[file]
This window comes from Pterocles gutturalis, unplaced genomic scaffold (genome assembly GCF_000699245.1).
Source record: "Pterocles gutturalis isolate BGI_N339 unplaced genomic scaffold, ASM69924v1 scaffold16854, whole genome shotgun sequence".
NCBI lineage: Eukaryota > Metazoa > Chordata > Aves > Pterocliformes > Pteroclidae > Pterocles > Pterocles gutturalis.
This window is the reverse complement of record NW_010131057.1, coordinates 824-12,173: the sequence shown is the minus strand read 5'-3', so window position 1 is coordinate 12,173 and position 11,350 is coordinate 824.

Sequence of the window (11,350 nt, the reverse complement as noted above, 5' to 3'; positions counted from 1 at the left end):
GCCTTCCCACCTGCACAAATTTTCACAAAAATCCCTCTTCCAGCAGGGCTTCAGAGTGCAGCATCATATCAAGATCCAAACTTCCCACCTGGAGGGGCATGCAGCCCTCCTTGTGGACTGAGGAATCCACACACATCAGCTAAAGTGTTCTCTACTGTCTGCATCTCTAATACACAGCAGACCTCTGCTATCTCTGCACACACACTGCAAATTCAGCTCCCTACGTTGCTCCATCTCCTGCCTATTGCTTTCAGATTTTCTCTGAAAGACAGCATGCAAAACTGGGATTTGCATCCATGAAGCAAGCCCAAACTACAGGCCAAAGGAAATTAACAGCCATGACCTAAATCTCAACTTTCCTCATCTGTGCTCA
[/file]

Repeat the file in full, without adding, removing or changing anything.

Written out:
This window comes from Pterocles gutturalis, unplaced genomic scaffold (genome assembly GCF_000699245.1).
Source record: "Pterocles gutturalis isolate BGI_N339 unplaced genomic scaffold, ASM69924v1 scaffold16854, whole genome shotgun sequence".
NCBI lineage: Eukaryota > Metazoa > Chordata > Aves > Pterocliformes > Pteroclidae > Pterocles > Pterocles gutturalis.
This window is the reverse complement of record NW_010131057.1, coordinates 824-12,173: the sequence shown is the minus strand read 5'-3', so window position 1 is coordinate 12,173 and position 11,350 is coordinate 824.

Sequence of the window (11,350 nt, the reverse complement as noted above, 5' to 3'; positions counted from 1 at the left end):
GCCTTCCCACCTGCACAAATTTTCACAAAAATCCCTCTTCCAGCAGGGCTTCAGAGTGCAGCATCATATCAAGATCCAAACTTCCCACCTGGAGGGGCATGCAGCCCTCCTTGTGGACTGAGGAATCCACACACATCAGCTAAAGTGTTCTCTACTGTCTGCATCTCTAATACACAGCAGACCTCTGCTATCTCTGCACACACACTGCAAATTCAGCTCCCTACGTTGCTCCATCTCCTGCCTATTGCTTTCAGATTTTCTCTGAAAGACAGCATGCAAAACTGGGATTTGCATCCATGAAGCAAGCCCAAACTACAGGCCAAAGGAAATTAACAGCCATGACCTAAATCTCAACTTTCCTCATCTGTGCTCA